"httpd failed" several times a day - How can I find out why?

My server goes down for a couple minutes several times a day.

Each time it happens I get an email like this:

httpd failed @ Thu Jul 29 06:07:57 2010. A restart was attempted automagically.
Service Check Method: [tcp connect]

Failure Reason: Unable to connect to port 80

I have no idea how to find the cause of this problem. Can someone point me in the right direction?

try to check your apache log files, In my linux box its path is like /var/log/httpd also try to use tail /var/log/httpd or tail /var/log/httpd_log

Without seeing any errors from /var/log/httpd/error_log we can’t know why the server might be failing - my guess would be a script or something causing Apache to crash?

I logged into my SSH as root and opened the file “/var/log/httpd/error_log”, but the file was completely empty. (0 bytes)

that may not be its exact name, it depends on what distro you are using (it’ll be something along those lines though)

It’s CentOS 5 (x86). According to a quick google search, that should be the right location for the error log.

Update: I found a massive error log file (/usr/local/apache/logs/error_log). It’s about 196 MB. Does this sound like the right log? If so, what should I be looking for in this file?

Have you compiled your own Apache? This isn’t the normal location for the pre-packaged version.

Look at towards the end of the file after a crash has happened.

Okay, I looked through the log, but the only errors that occur before everything goes offline are just “File does not exist” errors. Then several minutes later it just displays logs of httpd starting back up.

Example:

[Mon Aug 02 01:30:45 2010] [error] [client 220.181.7.21] File does not exist: /home/morthian/public_html/robots.txt
[Mon Aug 02 01:30:45 2010] [error] [client 220.181.7.21] File does not exist: /home/morthian/public_html/404.shtml
[Mon Aug 02 01:43:37 2010] [notice] suEXEC mechanism enabled (wrapper: /usr/local/apache/bin/suexec)
[Mon Aug 02 01:43:37 2010] [notice] ModSecurity for Apache/2.5.7 (http://www.modsecurity.org/) configured.
[Mon Aug 02 01:43:38 2010] [notice] Apache/2.2.11 (Unix) mod_ssl/2.2.11 OpenSSL/0.9.8j DAV/2 mod_auth_passthrough/2.1 mod_bwlimited/1.4 FrontPage/5.0.2.2635 configured – resuming normal operations

First off, if possible, I would suggest trying a stock Apache package from the Centos repository rather than a custom build.

What about general logs /var/log/messages etc showing anything for the restart? Do you have software on there that does any monitoring / restarting if they are deemed to be too high load (like Monit)

That’ll be it, Look at the times in the log when a restart was initiated.

(ah beaten to it)

I’d probably install munin or similar to monitor memory use, 9/10 apache restarts are down to the oom killer chopping out processes due to lack of memory.

There are many messages about high system memory load…

That does seem like something that might cause my server to go offline. (I have a VPS.)
If that is the case, how do I find out what is using so much memory?

Look at the output of ‘top’, you can order it by memory usage.

If you are on a VPS, it could well be the limited resources causing issues there.

I see user “mysql” using 18.6% mem from command “mysqld”.
Nothing else even comes close to that much usage.
Could this be the problem?

Is there a way to find out more specifically what is using so much memory?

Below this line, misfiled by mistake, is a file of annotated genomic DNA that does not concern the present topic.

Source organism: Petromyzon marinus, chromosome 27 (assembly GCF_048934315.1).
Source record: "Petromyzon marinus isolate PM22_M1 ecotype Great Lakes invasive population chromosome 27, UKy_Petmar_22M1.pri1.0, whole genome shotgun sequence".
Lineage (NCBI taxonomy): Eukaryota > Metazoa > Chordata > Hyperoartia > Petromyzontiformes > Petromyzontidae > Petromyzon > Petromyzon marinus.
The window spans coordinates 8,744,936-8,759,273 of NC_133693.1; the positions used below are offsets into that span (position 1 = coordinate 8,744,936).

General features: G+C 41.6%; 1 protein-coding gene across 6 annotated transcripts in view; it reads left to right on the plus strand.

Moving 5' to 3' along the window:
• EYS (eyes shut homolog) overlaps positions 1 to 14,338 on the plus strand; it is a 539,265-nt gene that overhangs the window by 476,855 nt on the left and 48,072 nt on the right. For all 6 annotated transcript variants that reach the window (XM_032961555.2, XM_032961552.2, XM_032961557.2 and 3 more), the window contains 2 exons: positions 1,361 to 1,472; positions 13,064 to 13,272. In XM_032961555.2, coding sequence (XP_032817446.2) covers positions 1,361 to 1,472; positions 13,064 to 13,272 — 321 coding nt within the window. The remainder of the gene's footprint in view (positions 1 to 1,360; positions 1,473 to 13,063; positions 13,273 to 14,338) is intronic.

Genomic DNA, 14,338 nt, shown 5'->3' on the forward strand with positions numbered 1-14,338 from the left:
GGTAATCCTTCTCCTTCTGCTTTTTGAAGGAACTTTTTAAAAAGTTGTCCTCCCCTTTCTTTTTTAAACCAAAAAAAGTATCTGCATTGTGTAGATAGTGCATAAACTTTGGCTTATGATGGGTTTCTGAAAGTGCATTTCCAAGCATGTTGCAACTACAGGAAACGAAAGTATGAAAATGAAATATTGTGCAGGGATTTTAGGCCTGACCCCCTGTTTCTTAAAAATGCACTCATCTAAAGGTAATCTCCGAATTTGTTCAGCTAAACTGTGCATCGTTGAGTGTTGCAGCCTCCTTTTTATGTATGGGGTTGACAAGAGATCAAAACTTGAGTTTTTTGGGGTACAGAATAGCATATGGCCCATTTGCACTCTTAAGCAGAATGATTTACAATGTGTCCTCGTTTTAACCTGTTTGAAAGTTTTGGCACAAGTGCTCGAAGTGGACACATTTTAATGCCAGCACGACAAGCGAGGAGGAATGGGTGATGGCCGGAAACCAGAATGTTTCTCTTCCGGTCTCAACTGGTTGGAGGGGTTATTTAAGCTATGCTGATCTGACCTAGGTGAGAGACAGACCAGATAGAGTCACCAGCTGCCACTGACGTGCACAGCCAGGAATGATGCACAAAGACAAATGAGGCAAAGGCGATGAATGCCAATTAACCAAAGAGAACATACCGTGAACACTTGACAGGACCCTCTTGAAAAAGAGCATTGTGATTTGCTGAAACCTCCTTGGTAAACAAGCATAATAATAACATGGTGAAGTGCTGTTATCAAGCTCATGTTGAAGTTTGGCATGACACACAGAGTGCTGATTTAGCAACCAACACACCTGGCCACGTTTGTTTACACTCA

(like a specific php script)

Edit: As I watch the output of top, I also notice the “mysqld” command using large amounts of CPU, sometimes exceeding 100%.

In which case, I would guess that you have a database query that needs some work (if it locks up at 100% for periods of time) - SHOW PROCESSLIST in mysql will help you find any queries currently running.

MySQL does use quite a bit of memory with its query caches etc, maybe you will need to look at the config (/etc/my.cnf) to reduce the memory allowance if it is taking too much.

One of my sites has a lengthy list of mysql processes with the command “Sleep”, and no status or query information. What are these “Sleep” command processes?

All other sites look fine.

Edit: I noticed the “sleep” processes suddenly all disappeared after several minutes, but mysqld is still using 18.6% mem.

Sleep means the connection is open, but doing nothing - if these are persistant connections you may want to look at disabling this feature from the sites configuration (Persistant will use more memory long term by keeping the connections open) - especially bad on a VPS.

This is probably a topic now for the PHP section of the forums, but I really need to know which script is causing mysql to eat up all the resources like this.

Oh, also how do I prevent mysql from exceeding the CPU limit?
I have seen mysqld exceed 100% cpu several times now, sometimes going higher than 400%.

Maybe, Maybe not. I’d check for persistant coonnections for a start - turning them off if they are on, or checking into the scripts if they process for a long time.

I wouldn’t stress too much about the mysql cpu use - it’ll use as much cpu as it can get to perform the query as fast as possible, unless your top 15 minute load average is very high (the third load average value). If you’re on a xen vps then you can’t affect your neighbours, and if on a well set up openvz vps then unless your pinning the cpu with high long term load averages the host is unlikely to be concerned.

Mysqld is always going to use the most memory for a single process on a typical lamp setup (18% is fairly normal), however what is often an issue is the accumulative memory use of apache processes. If left to its default configuration its maximum spawned processes multiplied by typical process memory use (lots of modules enabled that are typically not needed also) will exceed available memory.